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westbay
04-02-2012, 12:59
Hi,

We are planning a visit to Norfolk at the end of Feb, primarily for birding, and mainly along the coastal areas.
I have the database download and there are quite a few wild spots that look promising.

Are there any of you good folk that visit the area regularly who could give me an update on any favourites that you have recent knowledge of, or even places to avoid?

regards

donkey too
04-02-2012, 13:08
I think you would benefit from looking at the RSPB website. their headquarters are in Norfolk (Thetford)
one I use regulary is just along the road frm me in Brandon park there is a great hide and a wilding spot next to it. 52.419997,0.638623

Somelier
04-02-2012, 19:14
The Norfolk Wildlife Trust have a number of reserves that are really worth visiting, such as Cley Marshes and Holme Dunes on the coast and Hickling, Reedham Marshes and South Walsham Marshes further inland. Titchwell RSPB is also on the coast. Also RSPB is Strumpshaw Fen. As well as birding, Hickling and Strumpshaw are also good places to see the swallowtail butterfly, although not when you're visiting!

http://www.rakm.co.uk/images/photography/misc/swallowtail_butterfly_01.jpg

Teffy
04-02-2012, 22:15
Last October we spent some time watching marsh harriers over the reed beds near the Roman ruins at Breydon Water. There was also a small flock of bearded tits.

(Whisper) Don't tell anyone but we stayed on the camp site there, it was very cheap at the end of the season and there was hardly anyone there.

Should say, though, that we didn't find that area particularly motorhome friendly - difficult to park etc.

westbay
05-02-2012, 08:38
Should say, though, that we didn't find that area particularly motorhome friendly - difficult to park etc.

That's what I'd heard - some friends visited Norfolk coast early last year and they reckon they had a lot of trouble with the dreaded hieght barriers

thanks for the replies so far.

donkey too
05-02-2012, 09:34
I have always found Nporfolk to be pretty friendly. There are 18 POI places between hunstanton and yarmouth and I have in my travels found a dozen others besides. I have never had a problem parking up for the night, sometimes in village hall car parks as well.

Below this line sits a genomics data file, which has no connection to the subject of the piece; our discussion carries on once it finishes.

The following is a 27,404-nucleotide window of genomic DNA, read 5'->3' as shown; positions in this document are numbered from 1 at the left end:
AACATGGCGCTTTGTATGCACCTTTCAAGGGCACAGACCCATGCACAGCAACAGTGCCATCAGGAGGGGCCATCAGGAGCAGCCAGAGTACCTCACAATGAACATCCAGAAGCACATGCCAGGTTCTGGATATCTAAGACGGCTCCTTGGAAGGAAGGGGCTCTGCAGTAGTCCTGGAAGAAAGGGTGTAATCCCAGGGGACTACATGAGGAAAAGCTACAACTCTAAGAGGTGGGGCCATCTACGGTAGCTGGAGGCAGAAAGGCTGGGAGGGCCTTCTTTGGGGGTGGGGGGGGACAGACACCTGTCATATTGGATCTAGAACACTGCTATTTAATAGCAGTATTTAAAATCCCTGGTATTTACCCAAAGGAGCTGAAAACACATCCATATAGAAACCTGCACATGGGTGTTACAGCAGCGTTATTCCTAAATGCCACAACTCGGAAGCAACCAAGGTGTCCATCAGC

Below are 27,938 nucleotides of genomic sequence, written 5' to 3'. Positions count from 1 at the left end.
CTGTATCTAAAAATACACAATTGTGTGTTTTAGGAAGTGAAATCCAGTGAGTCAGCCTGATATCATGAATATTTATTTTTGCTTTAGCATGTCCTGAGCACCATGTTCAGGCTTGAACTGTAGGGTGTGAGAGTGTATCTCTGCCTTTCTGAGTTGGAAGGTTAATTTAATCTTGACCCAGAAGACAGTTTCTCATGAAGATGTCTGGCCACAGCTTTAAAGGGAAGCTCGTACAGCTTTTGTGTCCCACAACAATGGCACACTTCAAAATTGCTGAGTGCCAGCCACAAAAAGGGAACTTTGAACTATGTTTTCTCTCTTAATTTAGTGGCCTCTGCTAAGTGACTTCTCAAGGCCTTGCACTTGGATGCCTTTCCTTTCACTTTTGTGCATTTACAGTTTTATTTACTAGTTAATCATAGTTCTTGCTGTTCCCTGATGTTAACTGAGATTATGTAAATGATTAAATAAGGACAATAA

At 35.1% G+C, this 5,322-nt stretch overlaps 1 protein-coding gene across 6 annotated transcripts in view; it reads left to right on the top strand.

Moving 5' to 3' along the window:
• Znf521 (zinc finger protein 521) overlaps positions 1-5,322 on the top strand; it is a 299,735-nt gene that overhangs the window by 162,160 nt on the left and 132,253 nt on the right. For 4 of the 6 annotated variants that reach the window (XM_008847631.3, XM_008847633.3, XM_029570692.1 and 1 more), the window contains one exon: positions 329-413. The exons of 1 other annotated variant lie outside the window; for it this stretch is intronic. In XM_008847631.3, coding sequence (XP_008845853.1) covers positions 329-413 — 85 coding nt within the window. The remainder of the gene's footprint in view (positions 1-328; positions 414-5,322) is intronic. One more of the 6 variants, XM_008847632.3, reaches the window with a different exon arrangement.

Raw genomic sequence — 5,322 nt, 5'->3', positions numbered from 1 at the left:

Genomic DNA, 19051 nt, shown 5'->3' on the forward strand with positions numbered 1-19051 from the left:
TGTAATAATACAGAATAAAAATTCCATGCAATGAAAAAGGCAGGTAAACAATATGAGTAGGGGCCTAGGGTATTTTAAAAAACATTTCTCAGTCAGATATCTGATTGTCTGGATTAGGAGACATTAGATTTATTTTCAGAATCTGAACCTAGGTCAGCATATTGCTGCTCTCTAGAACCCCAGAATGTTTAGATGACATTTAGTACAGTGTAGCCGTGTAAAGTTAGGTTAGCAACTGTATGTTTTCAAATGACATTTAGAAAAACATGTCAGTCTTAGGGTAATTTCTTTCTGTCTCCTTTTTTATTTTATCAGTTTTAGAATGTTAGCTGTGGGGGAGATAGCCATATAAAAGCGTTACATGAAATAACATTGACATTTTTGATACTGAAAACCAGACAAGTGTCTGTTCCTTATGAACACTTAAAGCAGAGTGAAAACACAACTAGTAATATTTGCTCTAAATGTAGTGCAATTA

Teffy
05-02-2012, 15:09
That's what I'd heard - some friends visited Norfolk coast early last year and they reckon they had a lot of trouble with the dreaded hieght barriers.

Yes, we found that. Cromer was nice though - brilliant fish and chips!

mitzimad
05-02-2012, 16:24
Hi,

We are planning a visit to Norfolk at the end of Feb, primarily for birding, and mainly along the coastal areas.
I have the database download and there are quite a few wild spots that look promising.

Are there any of you good folk that visit the area regularly who could give me an update on any favourites that you have recent knowledge of, or even places to avoid?

regards

just to the south in suffolk you have minsmere a rspb reserve we love the suffolk coast which is still a lot less comercial than norfolk and better for motor homes

westbay
05-02-2012, 16:44
just to the south in suffolk you have minsmere a rspb reserve we love the suffolk coast which is still a lot less comercial than norfolk and better for motor homes

Thanks for the idea - off to look at possibilites right now.

Somelier
07-02-2012, 09:05
St Benets Abbey is a good place to visit, but parking is a problem. If you park in Ludham village (just outside the church), there's a nice circular walk down to St Benets. If you do this early morning, you have a good chance of spotting barn owl along the river bank and otters have been seen in the river at St Benets itself, but not if there's lots of boats there. If the tea shop opposite Ludham church is open, it's definitely worth a visit, both for the food and for the photographs.

The best views I've ever had of the elusive beardies is from the boardwalk at Cley. This is also a good place to see harriers. Plenty of parking at the visitor centre and there's a good cafe.

Hickling also has good parking and this is a good place for bittern and common crane, but you have to have patience. It's no good (as so many casual visitors do) popping into a hide, having a quick look and then moving on. You have to be prepared to sit in the hides for a long time, so it's worth spending a full day there. Sadly, no cafe.

westbay
07-02-2012, 09:24
Thans for the tip Somelier - will definatly make a visit. Anyone ever stayed in the spot just outside the Minsmere entrance (on the database)??


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